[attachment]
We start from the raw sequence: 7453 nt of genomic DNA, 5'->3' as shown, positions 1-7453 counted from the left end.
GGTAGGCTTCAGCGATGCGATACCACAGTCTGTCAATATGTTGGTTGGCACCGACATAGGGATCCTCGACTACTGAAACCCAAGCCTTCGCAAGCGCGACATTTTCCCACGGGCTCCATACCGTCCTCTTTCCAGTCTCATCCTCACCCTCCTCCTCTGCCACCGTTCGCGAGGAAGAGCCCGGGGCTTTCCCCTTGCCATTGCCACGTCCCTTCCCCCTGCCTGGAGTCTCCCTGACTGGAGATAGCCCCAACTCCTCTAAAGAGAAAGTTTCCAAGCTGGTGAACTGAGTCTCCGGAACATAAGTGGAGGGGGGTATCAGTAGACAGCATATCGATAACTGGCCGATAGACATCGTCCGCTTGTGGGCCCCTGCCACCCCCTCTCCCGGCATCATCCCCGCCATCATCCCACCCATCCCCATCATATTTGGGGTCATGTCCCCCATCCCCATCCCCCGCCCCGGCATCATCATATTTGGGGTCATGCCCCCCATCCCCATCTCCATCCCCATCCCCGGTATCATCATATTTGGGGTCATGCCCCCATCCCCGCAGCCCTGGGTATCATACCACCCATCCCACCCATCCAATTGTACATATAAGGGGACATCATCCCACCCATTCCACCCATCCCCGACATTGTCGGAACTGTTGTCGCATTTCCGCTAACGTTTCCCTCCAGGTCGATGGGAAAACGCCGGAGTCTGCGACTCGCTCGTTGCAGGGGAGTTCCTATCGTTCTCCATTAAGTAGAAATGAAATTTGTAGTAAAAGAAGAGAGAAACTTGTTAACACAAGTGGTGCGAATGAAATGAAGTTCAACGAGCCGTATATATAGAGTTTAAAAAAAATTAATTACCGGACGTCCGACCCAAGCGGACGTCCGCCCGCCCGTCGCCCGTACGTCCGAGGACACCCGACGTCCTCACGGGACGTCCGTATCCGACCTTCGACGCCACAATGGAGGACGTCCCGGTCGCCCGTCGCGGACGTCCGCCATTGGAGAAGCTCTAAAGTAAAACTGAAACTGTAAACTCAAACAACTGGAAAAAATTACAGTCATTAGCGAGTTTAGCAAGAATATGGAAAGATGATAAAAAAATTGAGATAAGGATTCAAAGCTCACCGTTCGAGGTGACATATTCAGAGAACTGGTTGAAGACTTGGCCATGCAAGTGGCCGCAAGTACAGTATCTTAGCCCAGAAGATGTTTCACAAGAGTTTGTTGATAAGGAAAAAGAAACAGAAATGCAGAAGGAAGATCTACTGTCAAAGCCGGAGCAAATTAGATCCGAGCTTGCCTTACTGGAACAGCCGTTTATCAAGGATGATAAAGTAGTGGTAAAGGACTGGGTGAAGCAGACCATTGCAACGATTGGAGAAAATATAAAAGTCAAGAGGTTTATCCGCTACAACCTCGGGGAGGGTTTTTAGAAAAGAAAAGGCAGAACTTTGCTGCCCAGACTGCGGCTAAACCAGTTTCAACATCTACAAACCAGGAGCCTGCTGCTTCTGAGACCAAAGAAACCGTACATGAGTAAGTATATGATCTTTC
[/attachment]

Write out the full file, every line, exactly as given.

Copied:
We start from the raw sequence: 7453 nt of genomic DNA, 5'->3' as shown, positions 1-7453 counted from the left end.
GGTAGGCTTCAGCGATGCGATACCACAGTCTGTCAATATGTTGGTTGGCACCGACATAGGGATCCTCGACTACTGAAACCCAAGCCTTCGCAAGCGCGACATTTTCCCACGGGCTCCATACCGTCCTCTTTCCAGTCTCATCCTCACCCTCCTCCTCTGCCACCGTTCGCGAGGAAGAGCCCGGGGCTTTCCCCTTGCCATTGCCACGTCCCTTCCCCCTGCCTGGAGTCTCCCTGACTGGAGATAGCCCCAACTCCTCTAAAGAGAAAGTTTCCAAGCTGGTGAACTGAGTCTCCGGAACATAAGTGGAGGGGGGTATCAGTAGACAGCATATCGATAACTGGCCGATAGACATCGTCCGCTTGTGGGCCCCTGCCACCCCCTCTCCCGGCATCATCCCCGCCATCATCCCACCCATCCCCATCATATTTGGGGTCATGTCCCCCATCCCCATCCCCCGCCCCGGCATCATCATATTTGGGGTCATGCCCCCCATCCCCATCTCCATCCCCATCCCCGGTATCATCATATTTGGGGTCATGCCCCCATCCCCGCAGCCCTGGGTATCATACCACCCATCCCACCCATCCAATTGTACATATAAGGGGACATCATCCCACCCATTCCACCCATCCCCGACATTGTCGGAACTGTTGTCGCATTTCCGCTAACGTTTCCCTCCAGGTCGATGGGAAAACGCCGGAGTCTGCGACTCGCTCGTTGCAGGGGAGTTCCTATCGTTCTCCATTAAGTAGAAATGAAATTTGTAGTAAAAGAAGAGAGAAACTTGTTAACACAAGTGGTGCGAATGAAATGAAGTTCAACGAGCCGTATATATAGAGTTTAAAAAAAATTAATTACCGGACGTCCGACCCAAGCGGACGTCCGCCCGCCCGTCGCCCGTACGTCCGAGGACACCCGACGTCCTCACGGGACGTCCGTATCCGACCTTCGACGCCACAATGGAGGACGTCCCGGTCGCCCGTCGCGGACGTCCGCCATTGGAGAAGCTCTAAAGTAAAACTGAAACTGTAAACTCAAACAACTGGAAAAAATTACAGTCATTAGCGAGTTTAGCAAGAATATGGAAAGATGATAAAAAAATTGAGATAAGGATTCAAAGCTCACCGTTCGAGGTGACATATTCAGAGAACTGGTTGAAGACTTGGCCATGCAAGTGGCCGCAAGTACAGTATCTTAGCCCAGAAGATGTTTCACAAGAGTTTGTTGATAAGGAAAAAGAAACAGAAATGCAGAAGGAAGATCTACTGTCAAAGCCGGAGCAAATTAGATCCGAGCTTGCCTTACTGGAACAGCCGTTTATCAAGGATGATAAAGTAGTGGTAAAGGACTGGGTGAAGCAGACCATTGCAACGATTGGAGAAAATATAAAAGTCAAGAGGTTTATCCGCTACAACCTCGGGGAGGGTTTTTAGAAAAGAAAAGGCAGAACTTTGCTGCCCAGACTGCGGCTAAACCAGTTTCAACATCTACAAACCAGGAGCCTGCTGCTTCTGAGACCAAAGAAACCGTACATGAGTAAGTATATGATCTTTC